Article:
Advantages and Disadvantages of Glycerin Based on Experiences at Five Full-Scale BNR Plants


  • K. Bilyk, J. Rohrbacher, R. Latimer, W. Khunjar, T. Bruton, P. Pitt - Hazen and Sawyer
  • C. Bott, W. Balzer - Hampton Roads Sanitation District

A generic five-stage BNR process schematic with downstream denitrification filters is shown here to illustrate the supplemental carbon addition points.

Denitrification batch tests were conducted on-site by Hazen and Sawyer to determine carbon utilization (COD:NO3-N ratio) and specific denitrification rates. The tests were carried out in a seven liter reactor and filled with undiluted mixed liquor from the end of the aerobic zone.

A full-scale pilot at one of the facilities in this project confirmed glycerin products were effective carbon sources for post-anoxic zone denitrification, although cold weather storage and pumping issues related to product viscosity need to be addressed. No acclimation period is required, as robust denitrification was observed within one day of adding these products.

In another pilot test, TN removal by the Brenntag (glycerin) basin was typically greater than or equal to TN removal in the control basin even during the early phase of the pilot.

The results of a third pilot test demonstrated that the mass of nitrate denitrified with the Brenntag glycerin product was comparable to the mass of nitrate removed with methanol at an equivalent feed rate (1 gallon methanol = 1 gallon of Brenntag). The Brenntag product was effective immediately (see 6/13/08, which represents Day 1 of the Brenntag feed) and there was no acclimation period required for the biomass to fully utilize this product.

One of the full-scale test set ups utilized in this project.

In January 2011, many treatment plants in the Chesapeake Bay watershed began meeting stringent total nitrogen (TN) and total phosphorus (TP) standards. In order to comply with the TN limits, many of these facilities rely on purchased supplemental carbon to aid denitrification. Several of these facilities opted to start their process with glycerin instead of methanol because glycerin is a safer, albeit more costly (based on current pricing), alternative.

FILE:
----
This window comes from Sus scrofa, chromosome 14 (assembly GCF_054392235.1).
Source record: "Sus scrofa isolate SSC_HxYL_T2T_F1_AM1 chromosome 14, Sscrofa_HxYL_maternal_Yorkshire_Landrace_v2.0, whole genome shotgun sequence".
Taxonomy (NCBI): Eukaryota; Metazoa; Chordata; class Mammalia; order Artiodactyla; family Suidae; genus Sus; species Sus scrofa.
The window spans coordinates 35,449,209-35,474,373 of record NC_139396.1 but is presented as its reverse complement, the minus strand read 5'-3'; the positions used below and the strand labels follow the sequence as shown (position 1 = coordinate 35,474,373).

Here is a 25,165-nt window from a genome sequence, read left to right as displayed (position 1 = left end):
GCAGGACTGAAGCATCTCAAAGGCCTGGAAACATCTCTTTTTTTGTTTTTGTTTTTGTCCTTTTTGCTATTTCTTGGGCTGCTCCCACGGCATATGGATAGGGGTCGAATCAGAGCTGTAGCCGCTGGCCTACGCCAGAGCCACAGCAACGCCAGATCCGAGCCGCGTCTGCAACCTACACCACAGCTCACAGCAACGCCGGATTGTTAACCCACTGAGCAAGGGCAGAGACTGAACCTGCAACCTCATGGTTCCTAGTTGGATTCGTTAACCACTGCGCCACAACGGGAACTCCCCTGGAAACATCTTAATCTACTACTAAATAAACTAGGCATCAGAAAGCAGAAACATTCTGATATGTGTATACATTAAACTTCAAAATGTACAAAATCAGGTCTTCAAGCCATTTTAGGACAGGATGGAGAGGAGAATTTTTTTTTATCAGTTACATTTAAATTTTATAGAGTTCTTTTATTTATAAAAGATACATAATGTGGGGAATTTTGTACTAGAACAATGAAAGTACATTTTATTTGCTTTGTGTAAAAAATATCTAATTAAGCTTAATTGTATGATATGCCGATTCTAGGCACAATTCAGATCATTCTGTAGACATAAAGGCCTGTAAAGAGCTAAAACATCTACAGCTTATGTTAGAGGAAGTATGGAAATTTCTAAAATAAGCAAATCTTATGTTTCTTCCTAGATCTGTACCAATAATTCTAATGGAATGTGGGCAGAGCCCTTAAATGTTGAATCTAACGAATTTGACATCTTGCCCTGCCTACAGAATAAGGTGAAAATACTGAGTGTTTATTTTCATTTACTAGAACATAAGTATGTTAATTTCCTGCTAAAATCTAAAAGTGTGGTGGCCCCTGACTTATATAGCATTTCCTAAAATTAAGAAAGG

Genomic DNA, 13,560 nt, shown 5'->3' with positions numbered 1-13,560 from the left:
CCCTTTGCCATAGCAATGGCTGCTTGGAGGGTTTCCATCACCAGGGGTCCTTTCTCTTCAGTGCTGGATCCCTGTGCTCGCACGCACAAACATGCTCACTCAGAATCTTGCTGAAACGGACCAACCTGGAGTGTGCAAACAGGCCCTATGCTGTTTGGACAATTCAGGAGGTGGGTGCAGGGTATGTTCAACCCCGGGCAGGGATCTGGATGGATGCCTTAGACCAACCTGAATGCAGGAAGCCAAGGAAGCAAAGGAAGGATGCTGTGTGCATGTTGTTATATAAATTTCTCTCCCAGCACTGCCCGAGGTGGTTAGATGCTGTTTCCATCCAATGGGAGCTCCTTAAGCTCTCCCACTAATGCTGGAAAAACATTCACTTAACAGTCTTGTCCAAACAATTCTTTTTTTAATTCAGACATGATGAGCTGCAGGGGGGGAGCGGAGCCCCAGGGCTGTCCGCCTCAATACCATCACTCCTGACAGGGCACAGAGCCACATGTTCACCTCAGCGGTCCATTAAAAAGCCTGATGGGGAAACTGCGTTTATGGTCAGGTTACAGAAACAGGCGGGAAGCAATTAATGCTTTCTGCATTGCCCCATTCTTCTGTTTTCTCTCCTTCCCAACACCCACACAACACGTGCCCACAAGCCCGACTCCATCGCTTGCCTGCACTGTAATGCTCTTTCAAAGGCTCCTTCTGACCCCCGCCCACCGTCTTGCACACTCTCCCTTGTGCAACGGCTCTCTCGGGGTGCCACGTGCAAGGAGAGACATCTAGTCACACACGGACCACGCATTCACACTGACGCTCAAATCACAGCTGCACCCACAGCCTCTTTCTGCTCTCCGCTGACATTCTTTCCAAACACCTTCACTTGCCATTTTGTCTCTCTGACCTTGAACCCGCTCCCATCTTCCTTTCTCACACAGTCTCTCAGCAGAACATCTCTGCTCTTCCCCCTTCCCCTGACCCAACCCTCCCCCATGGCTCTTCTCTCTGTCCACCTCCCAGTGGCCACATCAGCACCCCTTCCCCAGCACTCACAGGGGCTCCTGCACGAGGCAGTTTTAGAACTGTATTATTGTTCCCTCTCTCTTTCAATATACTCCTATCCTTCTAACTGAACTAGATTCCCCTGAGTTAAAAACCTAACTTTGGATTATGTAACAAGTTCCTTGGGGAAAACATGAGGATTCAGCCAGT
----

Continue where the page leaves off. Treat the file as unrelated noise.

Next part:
Recently, it has been found that the nitrate to nitrite reduction rate using glycerin as the electron donor, is much faster than the rate at which nitrite is converted to nitrogen gas (Uprety, 2012). As a result of this preferential reduction of nitrate, nitrite accumulation has been consistently observed in lab-scale system mimicking 5-stage biological nutrient removal facilities (Uprety, 2012). In these lab-scale studies, nitrite accumulation could be further exaggerated if the glycerin dose is not sufficient to completely denitrify (NOx-N < 1 mg/L) the nitrate load entering the second anoxic zone (Uprety, 2012) and the effect was magnified as the biomass acclimated to glycerin. Further, it was found that even when the carbon was dosed at the stoichiometric rate required to fully denitrify the nitrate load, preferential nitrate reduction and subsequent nitrite accumulation were observed. In this system, the only strategy that resulted in complete denitrification was an overdose of glycerin (> 6:1 ratio), which would result in several issues for full-scale facilities including but not limited to increased operating costs.

This paper will present observations and lessons learned from using glycerin for denitrification at five biological nutrient removal (BNR) plants in Virginia; and document findings that indicate:
1) Glycerin addition improves biological phosphorus removal (BPR) in full-scale facilities.
2) Extended glycerin use in full-scale facilities results in increased carbon demand per pound of nitrate removed.

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